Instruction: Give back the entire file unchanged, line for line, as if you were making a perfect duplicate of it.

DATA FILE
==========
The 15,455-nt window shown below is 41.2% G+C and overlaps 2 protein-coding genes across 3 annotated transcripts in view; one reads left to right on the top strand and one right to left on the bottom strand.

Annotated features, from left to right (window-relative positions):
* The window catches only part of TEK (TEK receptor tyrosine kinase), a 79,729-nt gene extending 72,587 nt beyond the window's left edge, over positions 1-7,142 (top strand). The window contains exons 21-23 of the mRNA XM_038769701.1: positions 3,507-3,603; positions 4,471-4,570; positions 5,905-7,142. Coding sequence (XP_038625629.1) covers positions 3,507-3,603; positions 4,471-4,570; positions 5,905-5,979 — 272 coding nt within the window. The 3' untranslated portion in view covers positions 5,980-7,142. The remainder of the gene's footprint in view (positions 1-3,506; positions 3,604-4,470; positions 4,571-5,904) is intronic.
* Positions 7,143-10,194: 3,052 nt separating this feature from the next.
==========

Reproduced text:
The 15,455-nt window shown below is 41.2% G+C and overlaps 2 protein-coding genes across 3 annotated transcripts in view; one reads left to right on the top strand and one right to left on the bottom strand.

Annotated features, from left to right (window-relative positions):
* The window catches only part of TEK (TEK receptor tyrosine kinase), a 79,729-nt gene extending 72,587 nt beyond the window's left edge, over positions 1-7,142 (top strand). The window contains exons 21-23 of the mRNA XM_038769701.1: positions 3,507-3,603; positions 4,471-4,570; positions 5,905-7,142. Coding sequence (XP_038625629.1) covers positions 3,507-3,603; positions 4,471-4,570; positions 5,905-5,979 — 272 coding nt within the window. The 3' untranslated portion in view covers positions 5,980-7,142. The remainder of the gene's footprint in view (positions 1-3,506; positions 3,604-4,470; positions 4,571-5,904) is intronic.
* Positions 7,143-10,194: 3,052 nt separating this feature from the next.